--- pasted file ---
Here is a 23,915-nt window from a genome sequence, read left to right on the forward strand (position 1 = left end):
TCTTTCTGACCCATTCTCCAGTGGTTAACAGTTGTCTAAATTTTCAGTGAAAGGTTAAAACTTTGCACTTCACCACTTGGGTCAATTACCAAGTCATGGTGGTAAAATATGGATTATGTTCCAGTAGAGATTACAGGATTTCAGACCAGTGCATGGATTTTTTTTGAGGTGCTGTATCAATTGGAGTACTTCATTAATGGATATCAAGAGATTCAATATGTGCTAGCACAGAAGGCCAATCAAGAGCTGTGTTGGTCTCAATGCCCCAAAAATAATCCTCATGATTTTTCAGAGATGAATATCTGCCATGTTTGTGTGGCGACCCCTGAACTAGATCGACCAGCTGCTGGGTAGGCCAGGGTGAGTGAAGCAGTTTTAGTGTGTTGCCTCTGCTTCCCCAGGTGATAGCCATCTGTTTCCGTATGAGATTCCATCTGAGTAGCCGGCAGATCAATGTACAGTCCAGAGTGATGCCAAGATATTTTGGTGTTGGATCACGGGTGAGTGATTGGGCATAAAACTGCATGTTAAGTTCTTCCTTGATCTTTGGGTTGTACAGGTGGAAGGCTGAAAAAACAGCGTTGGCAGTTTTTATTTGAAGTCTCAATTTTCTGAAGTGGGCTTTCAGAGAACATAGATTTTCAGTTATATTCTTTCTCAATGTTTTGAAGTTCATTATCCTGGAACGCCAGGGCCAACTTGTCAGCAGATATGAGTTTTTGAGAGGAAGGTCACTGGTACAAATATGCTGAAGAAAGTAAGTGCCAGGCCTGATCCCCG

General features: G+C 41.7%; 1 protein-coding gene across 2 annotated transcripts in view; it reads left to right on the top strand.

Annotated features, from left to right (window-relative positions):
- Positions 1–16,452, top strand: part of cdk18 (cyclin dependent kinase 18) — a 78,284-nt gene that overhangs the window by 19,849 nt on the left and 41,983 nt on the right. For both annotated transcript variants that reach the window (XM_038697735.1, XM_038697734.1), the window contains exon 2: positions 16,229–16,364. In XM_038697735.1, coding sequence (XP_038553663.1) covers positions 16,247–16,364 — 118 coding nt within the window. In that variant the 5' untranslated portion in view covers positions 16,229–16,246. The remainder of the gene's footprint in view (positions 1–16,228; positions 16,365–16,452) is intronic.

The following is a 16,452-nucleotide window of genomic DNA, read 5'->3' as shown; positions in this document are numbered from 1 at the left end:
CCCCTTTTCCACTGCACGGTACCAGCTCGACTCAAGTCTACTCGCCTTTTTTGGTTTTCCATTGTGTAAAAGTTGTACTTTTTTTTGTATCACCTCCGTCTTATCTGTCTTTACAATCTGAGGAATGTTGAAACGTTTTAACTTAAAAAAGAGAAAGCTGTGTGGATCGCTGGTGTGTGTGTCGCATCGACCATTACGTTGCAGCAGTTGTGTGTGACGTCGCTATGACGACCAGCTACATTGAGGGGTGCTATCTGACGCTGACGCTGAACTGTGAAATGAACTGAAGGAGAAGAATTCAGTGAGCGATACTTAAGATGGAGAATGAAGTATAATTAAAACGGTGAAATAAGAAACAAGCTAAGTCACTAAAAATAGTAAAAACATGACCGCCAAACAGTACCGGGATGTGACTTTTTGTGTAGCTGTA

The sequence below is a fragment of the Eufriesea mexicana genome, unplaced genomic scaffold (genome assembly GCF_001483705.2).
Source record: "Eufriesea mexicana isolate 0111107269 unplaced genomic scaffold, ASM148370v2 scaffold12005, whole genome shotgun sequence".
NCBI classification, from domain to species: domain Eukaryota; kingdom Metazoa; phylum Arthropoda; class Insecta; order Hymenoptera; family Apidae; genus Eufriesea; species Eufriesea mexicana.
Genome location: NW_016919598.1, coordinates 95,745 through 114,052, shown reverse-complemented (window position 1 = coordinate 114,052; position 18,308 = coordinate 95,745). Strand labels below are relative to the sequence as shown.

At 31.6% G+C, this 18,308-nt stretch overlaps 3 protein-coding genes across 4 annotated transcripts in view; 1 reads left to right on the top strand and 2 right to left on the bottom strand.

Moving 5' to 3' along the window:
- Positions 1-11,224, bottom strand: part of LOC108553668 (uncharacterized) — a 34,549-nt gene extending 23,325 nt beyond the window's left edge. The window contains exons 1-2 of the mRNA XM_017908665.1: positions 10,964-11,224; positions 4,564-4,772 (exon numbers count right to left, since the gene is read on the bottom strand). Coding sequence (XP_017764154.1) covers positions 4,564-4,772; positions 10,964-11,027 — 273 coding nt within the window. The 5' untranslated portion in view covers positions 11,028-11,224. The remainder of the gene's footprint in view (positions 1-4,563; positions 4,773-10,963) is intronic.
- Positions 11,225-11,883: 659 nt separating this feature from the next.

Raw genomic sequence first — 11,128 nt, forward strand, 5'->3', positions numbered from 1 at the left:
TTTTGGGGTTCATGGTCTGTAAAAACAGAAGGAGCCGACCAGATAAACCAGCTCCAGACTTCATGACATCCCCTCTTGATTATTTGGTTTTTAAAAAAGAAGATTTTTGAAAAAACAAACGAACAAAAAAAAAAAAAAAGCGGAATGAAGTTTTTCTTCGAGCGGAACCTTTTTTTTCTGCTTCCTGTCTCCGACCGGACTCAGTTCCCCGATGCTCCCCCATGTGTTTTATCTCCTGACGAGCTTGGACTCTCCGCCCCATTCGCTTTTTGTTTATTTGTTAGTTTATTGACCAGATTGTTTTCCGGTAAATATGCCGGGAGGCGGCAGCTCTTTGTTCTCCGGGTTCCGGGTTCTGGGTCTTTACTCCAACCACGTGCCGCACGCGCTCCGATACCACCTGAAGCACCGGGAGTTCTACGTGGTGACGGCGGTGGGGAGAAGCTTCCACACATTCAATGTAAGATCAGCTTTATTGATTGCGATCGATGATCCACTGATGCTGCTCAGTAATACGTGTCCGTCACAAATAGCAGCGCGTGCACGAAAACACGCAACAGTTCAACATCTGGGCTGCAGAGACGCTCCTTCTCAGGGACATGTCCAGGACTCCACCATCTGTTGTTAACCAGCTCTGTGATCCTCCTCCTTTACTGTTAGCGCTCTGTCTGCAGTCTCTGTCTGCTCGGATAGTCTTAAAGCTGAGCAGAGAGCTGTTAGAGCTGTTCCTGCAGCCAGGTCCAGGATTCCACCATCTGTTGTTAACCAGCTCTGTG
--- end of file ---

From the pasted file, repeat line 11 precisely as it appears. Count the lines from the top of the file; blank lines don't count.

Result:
Genome location: NW_016919598.1, coordinates 95,745 through 114,052, shown reverse-complemented (window position 1 = coordinate 114,052; position 18,308 = coordinate 95,745). Strand labels below are relative to the sequence as shown.